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How Saudi Arabia’s own media reported on the execution of 47 people

The move was condemned by both Iran and Iraq, and clerics across the region, and is likely to escalate tension in the Middle East.

Khamenei’s website carried the comments by the ayatollah, who also criticized the ongoing Saudi-led war in Yemen against Shiite rebels, as well as the “persecution” of Shiites living in Saudi-allied Bahrain.

Moqtada al-Sadr, an anti-American Shi’ite leader, called for “angry demonstrations” on Monday in Najaf and at the gate of Baghdad’s fortified Green Zone where the Saudi embassy is located.

Ayatollah Ali Khamenei made the comments Sunday, a day after Riyadh announced the execution of Sheikh Nimr al-Nimr.

Shia cleric al-Nimr was one of 47 executed yesterday, most of whom were convicted al-Qaida jihadists.

Saudi Arabia’s Foreign Ministry said that by condemning the execution, Iran had “revealed its true face represented in support for terrorism”.

Iran’s Shia clerics have used al-Nimr’s death to lash out at Saudi Arabia, which is founded upon an ultraconservative Sunni ideology known as Wahhabism.

Saudi Arabia’s “justice system is independent, just and transparent and does not… operate discreetly as is the case in Iran”, the statement added.

In Tehran, a crowd gathered outside the Saudi embassy and chanted anti-Saudi slogans.

“There are flames inside the embassy… demonstrators were able to get inside but have since been cleared out”, ISNA said.

Its lead online story on the subject quoted a Saudi government official as saying Tehran had “unveiled its real face in support of terrorism”.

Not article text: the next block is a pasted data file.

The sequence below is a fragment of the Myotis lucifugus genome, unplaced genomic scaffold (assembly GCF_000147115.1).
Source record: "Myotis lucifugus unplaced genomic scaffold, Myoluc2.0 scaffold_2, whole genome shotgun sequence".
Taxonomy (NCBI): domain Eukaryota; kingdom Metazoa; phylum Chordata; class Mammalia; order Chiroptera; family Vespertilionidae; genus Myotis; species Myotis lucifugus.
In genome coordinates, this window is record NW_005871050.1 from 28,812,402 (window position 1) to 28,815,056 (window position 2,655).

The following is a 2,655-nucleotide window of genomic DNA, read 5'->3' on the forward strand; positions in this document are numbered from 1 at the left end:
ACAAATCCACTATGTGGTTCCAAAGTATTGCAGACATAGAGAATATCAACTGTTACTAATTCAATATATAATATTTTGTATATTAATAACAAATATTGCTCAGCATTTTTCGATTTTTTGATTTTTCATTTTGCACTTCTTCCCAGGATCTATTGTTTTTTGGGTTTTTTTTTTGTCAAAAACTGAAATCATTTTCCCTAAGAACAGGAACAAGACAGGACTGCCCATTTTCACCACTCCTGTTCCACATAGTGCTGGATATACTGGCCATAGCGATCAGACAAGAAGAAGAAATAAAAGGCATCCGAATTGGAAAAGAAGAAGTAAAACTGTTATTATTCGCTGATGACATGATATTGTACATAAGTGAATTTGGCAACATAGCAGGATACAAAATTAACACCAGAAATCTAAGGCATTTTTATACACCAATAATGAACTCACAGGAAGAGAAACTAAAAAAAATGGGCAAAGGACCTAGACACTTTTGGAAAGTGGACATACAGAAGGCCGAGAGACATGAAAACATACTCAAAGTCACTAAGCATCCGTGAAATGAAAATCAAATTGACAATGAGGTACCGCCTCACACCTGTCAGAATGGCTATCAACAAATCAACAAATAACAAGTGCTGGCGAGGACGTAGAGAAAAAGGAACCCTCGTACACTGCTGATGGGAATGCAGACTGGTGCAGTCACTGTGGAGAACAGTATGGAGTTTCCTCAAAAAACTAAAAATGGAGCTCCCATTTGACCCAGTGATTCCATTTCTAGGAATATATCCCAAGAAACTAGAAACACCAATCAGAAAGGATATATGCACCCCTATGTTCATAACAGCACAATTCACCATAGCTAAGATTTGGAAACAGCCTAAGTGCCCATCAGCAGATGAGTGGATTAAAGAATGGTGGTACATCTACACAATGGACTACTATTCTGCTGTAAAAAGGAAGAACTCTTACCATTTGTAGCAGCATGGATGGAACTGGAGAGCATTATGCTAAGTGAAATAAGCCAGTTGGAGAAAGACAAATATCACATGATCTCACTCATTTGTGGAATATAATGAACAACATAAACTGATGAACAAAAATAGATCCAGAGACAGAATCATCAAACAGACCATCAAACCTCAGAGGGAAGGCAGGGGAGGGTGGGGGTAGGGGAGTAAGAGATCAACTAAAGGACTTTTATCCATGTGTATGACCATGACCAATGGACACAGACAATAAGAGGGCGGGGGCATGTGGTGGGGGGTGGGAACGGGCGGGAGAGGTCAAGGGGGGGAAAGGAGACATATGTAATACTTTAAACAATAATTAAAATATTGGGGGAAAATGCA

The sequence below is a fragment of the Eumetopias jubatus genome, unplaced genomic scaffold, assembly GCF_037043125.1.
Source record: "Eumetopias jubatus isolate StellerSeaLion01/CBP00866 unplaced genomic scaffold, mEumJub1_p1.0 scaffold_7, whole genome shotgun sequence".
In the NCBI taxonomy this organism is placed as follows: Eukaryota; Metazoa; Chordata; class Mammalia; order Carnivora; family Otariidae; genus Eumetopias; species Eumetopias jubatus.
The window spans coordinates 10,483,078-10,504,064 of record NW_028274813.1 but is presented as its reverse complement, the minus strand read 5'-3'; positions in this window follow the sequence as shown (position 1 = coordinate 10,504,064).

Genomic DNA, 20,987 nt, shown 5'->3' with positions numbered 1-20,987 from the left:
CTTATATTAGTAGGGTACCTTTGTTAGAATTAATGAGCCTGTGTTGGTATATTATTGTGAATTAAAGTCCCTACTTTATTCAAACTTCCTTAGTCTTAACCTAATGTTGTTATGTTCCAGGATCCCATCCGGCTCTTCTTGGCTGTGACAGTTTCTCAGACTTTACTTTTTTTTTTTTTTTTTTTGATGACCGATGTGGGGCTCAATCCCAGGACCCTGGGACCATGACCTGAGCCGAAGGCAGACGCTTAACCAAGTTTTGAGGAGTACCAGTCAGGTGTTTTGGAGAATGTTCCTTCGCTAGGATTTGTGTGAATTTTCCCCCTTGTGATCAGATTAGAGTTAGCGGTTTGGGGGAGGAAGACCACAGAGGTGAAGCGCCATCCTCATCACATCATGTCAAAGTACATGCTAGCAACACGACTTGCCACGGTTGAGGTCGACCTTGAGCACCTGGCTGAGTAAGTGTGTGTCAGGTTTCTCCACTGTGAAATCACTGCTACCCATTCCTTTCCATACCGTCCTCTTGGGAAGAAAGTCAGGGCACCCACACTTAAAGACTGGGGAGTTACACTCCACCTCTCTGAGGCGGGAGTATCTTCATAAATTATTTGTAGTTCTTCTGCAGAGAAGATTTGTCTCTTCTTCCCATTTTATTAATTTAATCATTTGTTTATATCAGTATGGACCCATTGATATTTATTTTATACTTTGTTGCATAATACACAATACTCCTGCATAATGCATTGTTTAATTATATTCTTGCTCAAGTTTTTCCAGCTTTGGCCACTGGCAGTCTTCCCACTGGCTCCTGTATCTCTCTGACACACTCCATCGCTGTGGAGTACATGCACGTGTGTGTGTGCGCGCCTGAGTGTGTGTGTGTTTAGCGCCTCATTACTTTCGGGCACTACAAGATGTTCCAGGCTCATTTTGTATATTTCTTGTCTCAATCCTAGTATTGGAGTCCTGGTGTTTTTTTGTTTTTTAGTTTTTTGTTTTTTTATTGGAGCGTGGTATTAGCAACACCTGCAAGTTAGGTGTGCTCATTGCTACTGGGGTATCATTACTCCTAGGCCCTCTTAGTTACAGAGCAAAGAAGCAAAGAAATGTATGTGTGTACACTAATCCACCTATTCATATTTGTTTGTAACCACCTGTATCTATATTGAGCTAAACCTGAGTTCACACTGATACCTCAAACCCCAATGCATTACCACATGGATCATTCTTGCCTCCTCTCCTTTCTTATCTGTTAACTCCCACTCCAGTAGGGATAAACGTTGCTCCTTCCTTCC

Iranian officials said that 40 people have been arrested following the attack.

However the Saudi and Iranian foreign ministers told Austria they have no interest in a further of heightening tensions between them, a spokesman for Austria’s Foreign Minister Sebastian Kurz said.

Despite the regional focus on Sheikh Nimr, the executions seemed mostly aimed at discouraging jihadism in Saudi Arabia, where dozens have died in the past year in attacks by Sunni militants.

For its part, Saudi Arabia complained to the Iranian envoy in Riyadh about what it called “blatant interference” in its internal affairs.

Sunday’s unrest saw protesters carrying pictures of Nimr march through several suburbs of Manama, among them Jidhafs, Sitra, Duraz and Bilad al-Qadeem. His death also strikes a sensitive chord for Saudi Shiites who claim they are discriminated against by authorities in the kingdom, where many ultraconservatives Sunnis view Shiites as heretics.

In Saudi Arabia’s Qatif region, protests erupted in rejection to al-Nimr’s prosecution, denouncing the rule of the Al-Saud dynasty.

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